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Life cycle assessment of gas atomised sponge nickel for use in alkaline hydrogen fuel cell applications

Benjamin P Wilson, Nicholas Lavery Orcid Logo, David J Jarvis, Tomi Anttila, Jyri Rantanen, Stephen G.R Brown, Nicholas J Adkins, Steve Brown Orcid Logo

Journal of Power Sources, Volume: 243, Pages: 242 - 252

Swansea University Authors: Nicholas Lavery Orcid Logo, Steve Brown Orcid Logo

Abstract

This work represents the summary of the life cycle assessment of nickel aluminide intermetallic powders as used in the anodes of hydrogen fuel cells, work done for the IMPRESS FP6 project (2004 to 2009). NiAl intermetallics have good catalytic properties making them particularly useful for numerous...

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Published in: Journal of Power Sources
ISSN: 0378-7753
Published: 2013
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URI: https://cronfa.swan.ac.uk/Record/cronfa15167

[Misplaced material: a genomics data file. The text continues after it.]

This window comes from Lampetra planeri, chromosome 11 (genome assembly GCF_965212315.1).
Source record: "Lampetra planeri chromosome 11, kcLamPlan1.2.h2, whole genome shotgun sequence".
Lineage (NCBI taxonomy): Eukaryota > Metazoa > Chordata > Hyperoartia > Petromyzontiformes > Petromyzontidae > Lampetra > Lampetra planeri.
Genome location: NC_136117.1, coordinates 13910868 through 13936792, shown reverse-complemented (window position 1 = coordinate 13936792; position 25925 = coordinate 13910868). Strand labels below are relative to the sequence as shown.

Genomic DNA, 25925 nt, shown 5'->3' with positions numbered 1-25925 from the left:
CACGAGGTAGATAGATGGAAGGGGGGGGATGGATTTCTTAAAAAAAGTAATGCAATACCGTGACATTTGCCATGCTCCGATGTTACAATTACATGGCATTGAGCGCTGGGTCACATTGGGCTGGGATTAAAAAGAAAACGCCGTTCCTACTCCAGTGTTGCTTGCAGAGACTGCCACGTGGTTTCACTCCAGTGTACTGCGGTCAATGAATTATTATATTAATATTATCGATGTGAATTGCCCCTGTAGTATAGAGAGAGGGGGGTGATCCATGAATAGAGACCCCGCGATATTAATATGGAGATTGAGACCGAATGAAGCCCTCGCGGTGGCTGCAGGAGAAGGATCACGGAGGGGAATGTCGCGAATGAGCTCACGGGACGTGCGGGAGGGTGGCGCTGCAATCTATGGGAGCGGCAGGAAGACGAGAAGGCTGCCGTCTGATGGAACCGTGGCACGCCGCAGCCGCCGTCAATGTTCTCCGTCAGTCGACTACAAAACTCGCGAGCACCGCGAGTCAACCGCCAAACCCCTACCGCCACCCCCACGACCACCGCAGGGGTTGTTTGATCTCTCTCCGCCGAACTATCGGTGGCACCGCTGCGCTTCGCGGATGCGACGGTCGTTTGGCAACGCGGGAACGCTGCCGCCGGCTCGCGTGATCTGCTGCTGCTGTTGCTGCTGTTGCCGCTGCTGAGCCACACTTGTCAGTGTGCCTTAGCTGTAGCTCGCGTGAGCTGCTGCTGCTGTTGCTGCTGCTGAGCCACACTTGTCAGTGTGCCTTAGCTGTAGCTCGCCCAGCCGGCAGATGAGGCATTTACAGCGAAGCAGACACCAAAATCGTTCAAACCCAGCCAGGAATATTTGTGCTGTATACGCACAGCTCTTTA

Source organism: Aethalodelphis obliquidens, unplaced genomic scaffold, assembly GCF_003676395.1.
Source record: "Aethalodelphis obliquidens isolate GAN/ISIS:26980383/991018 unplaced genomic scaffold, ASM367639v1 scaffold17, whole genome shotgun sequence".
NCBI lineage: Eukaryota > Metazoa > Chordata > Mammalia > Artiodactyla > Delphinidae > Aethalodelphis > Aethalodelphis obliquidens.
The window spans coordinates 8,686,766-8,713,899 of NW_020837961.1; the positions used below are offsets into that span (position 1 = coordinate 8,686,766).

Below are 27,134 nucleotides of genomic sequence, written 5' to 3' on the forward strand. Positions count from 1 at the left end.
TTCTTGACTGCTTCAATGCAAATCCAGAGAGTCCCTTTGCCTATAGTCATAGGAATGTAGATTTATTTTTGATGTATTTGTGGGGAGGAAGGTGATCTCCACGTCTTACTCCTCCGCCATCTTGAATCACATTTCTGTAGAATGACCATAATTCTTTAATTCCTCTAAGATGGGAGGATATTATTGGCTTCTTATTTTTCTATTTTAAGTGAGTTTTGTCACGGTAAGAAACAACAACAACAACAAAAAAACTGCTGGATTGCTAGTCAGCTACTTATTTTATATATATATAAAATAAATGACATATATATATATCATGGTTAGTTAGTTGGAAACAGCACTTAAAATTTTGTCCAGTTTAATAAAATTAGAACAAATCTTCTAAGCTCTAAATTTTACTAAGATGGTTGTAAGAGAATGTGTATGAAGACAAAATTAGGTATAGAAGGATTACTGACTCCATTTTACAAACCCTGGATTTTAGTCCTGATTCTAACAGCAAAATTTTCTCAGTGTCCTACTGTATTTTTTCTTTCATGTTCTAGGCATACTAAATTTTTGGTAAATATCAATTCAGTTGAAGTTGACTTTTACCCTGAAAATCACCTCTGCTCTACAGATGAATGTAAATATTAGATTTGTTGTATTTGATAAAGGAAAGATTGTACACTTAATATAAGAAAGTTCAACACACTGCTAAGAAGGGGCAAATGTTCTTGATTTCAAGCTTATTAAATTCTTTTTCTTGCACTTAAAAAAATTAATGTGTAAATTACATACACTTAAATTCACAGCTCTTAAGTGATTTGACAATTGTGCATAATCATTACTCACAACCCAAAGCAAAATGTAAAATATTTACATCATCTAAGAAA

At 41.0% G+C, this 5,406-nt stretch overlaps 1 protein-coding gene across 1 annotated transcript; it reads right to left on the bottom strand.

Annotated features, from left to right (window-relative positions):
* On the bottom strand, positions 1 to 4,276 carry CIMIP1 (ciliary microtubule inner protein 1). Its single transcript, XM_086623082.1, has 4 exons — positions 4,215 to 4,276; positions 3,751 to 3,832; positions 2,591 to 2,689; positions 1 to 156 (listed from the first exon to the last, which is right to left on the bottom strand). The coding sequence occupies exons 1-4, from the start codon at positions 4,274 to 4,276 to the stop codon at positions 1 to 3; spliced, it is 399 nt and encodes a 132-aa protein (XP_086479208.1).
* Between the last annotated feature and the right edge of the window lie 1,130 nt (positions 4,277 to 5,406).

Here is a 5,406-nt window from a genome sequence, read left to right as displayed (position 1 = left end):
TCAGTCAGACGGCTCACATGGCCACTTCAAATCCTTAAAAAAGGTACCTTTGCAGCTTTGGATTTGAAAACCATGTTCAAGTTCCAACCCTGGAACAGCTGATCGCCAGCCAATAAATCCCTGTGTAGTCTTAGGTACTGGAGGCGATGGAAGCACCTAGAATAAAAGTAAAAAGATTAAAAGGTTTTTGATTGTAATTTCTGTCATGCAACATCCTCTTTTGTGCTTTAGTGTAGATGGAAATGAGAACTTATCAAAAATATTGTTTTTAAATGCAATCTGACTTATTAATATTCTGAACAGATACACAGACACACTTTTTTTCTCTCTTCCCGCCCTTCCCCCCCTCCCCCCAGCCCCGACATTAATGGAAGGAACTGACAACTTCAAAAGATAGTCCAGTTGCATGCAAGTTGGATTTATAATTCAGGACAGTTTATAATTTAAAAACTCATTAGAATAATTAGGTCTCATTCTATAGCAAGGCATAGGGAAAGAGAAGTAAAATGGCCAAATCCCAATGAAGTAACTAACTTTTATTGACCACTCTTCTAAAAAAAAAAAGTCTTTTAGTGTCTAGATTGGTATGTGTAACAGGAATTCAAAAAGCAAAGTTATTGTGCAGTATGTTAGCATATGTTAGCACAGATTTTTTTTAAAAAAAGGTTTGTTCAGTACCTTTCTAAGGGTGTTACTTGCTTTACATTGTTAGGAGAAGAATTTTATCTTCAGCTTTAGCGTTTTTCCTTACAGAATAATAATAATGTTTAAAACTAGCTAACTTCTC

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fullrecord <?xml version="1.0"?><rfc1807><datestamp>2016-04-25T11:43:17.9946026</datestamp><bib-version>v2</bib-version><id>15167</id><entry>2013-07-05</entry><title>Life cycle assessment of gas atomised sponge nickel for use in alkaline hydrogen fuel cell applications</title><swanseaauthors><author><sid>9f102ff59824fd4f7ce3d40144304395</sid><ORCID>0000-0003-0953-5936</ORCID><firstname>Nicholas</firstname><surname>Lavery</surname><name>Nicholas Lavery</name><active>true</active><ethesisStudent>false</ethesisStudent></author><author><sid>07a865adc76376646bc6c03a69ce35a9</sid><ORCID>0000-0002-0570-3018</ORCID><firstname>Steve</firstname><surname>Brown</surname><name>Steve Brown</name><active>true</active><ethesisStudent>false</ethesisStudent></author></swanseaauthors><date>2013-07-05</date><deptcode>MECH</deptcode><abstract>This work represents the summary of the life cycle assessment of nickel aluminide intermetallic powders as used in the anodes of hydrogen fuel cells, work done for the IMPRESS FP6 project (2004 to 2009). NiAl intermetallics have good catalytic properties making them particularly useful for numerous hydrogenation reactions in the chemical industry, as well as electro-catalysts in alkaline fuel cells.The work in this paper represents the culmination of 5 years of data gathering from all the project partners, and the presentation and interpretation of the life cycle assessment of sponge nickel produced by gas atomisation for use in industrial hydrogenation catalysis applications, as compared to the conventional manufacturing route.The results predict that there would be an overall reduction in green house gas emissions of about 10% over the lifetime of the catalyst based on improvements in catalytic activity over the industrial standard baseline, assuming the best case scenario that any technical hurdles to a wide scale adoption were to be overcome. The adoption or penetration of the improved catalysts ultimately determines the realisable environmental benefits, but the work serves as an example of responsible product development where market drive and cost can go hand in hand with environmental improvements.</abstract><type>Journal Article</type><journal>Journal of Power Sources</journal><volume>243</volume><paginationStart>242</paginationStart><paginationEnd>252</paginationEnd><publisher/><issnPrint>0378-7753</issnPrint><keywords>Sponge (Raney) nickel, Gas atomisation (GA), Platinum electrode</keywords><publishedDay>1</publishedDay><publishedMonth>12</publishedMonth><publishedYear>2013</publishedYear><publishedDate>2013-12-01</publishedDate><doi>10.1016/j.jpowsour.2013.05.186</doi><url>http://www.sciencedirect.com/science/article/pii/S0378775313009907</url><notes>This paper has only recently been accepted for publication in the Journal of Power Sources (5-year impact factor 5.006, 0 citations, Journal ranked 2nd in Electrochemistry), and represents the summary of the life cycle assessment of nickel aluminide intermetallic powders as used in the anodes of hydrogen fuel cells, work done for the IMPRESS FP6 project. The IMPRESS Integrated Project was a large pan-European "flagship" project in the field of applied material science which ran from 2004 until 2009. The project was managed by the European Space Agency and co-funded by the European Commission as part of the FP6 funding framework. IMPRESS comprised a large multi-disciplinary consortium of 40 research groups and companies, with a total 5-year budget of 41 million Euros, combining the expertise of 150+ leading scientists from 15 countries. (http://spaceflight.esa.int/impress/).The work is significant because it demonstrates the possibility and the massive impact of replacing platinum by nickel within the fuel cell. Company contact Tomy.Antila@hydrocel.com or David.J.Jarvis@esa.int.</notes><college>COLLEGE NANME</college><department>Mechanical Engineering</department><CollegeCode>COLLEGE CODE</CollegeCode><DepartmentCode>MECH</DepartmentCode><institution>Swansea University</institution><apcterm/><lastEdited>2016-04-25T11:43:17.9946026</lastEdited><Created>2013-07-05T11:41:49.9451613</Created><path><level id="1">College of Engineering</level><level id="2">Engineering</level></path><authors><author><firstname>Benjamin P</firstname><surname>Wilson</surname><order>1</order></author><author><firstname>Nicholas</firstname><surname>Lavery</surname><orcid>0000-0003-0953-5936</orcid><order>2</order></author><author><firstname>David J</firstname><surname>Jarvis</surname><order>3</order></author><author><firstname>Tomi</firstname><surname>Anttila</surname><order>4</order></author><author><firstname>Jyri</firstname><surname>Rantanen</surname><order>5</order></author><author><firstname>Stephen G.R</firstname><surname>Brown</surname><order>6</order></author><author><firstname>Nicholas J</firstname><surname>Adkins</surname><order>7</order></author><author><firstname>Steve</firstname><surname>Brown</surname><orcid>0000-0002-0570-3018</orcid><order>8</order></author></authors><documents><document><filename>0015167-30032016093215.pdf</filename><originalFilename>1-s2.0-S0378775313009907-main-final.pdf</originalFilename><uploaded>2016-03-30T09:32:15.5300000</uploaded><type>Output</type><contentLength>1439035</contentLength><contentType>application/pdf</contentType><version>Accepted Manuscript</version><cronfaStatus>true</cronfaStatus><embargoDate>2016-03-30T00:00:00.0000000</embargoDate><copyrightCorrect>true</copyrightCorrect></document></documents><OutputDurs/></rfc1807>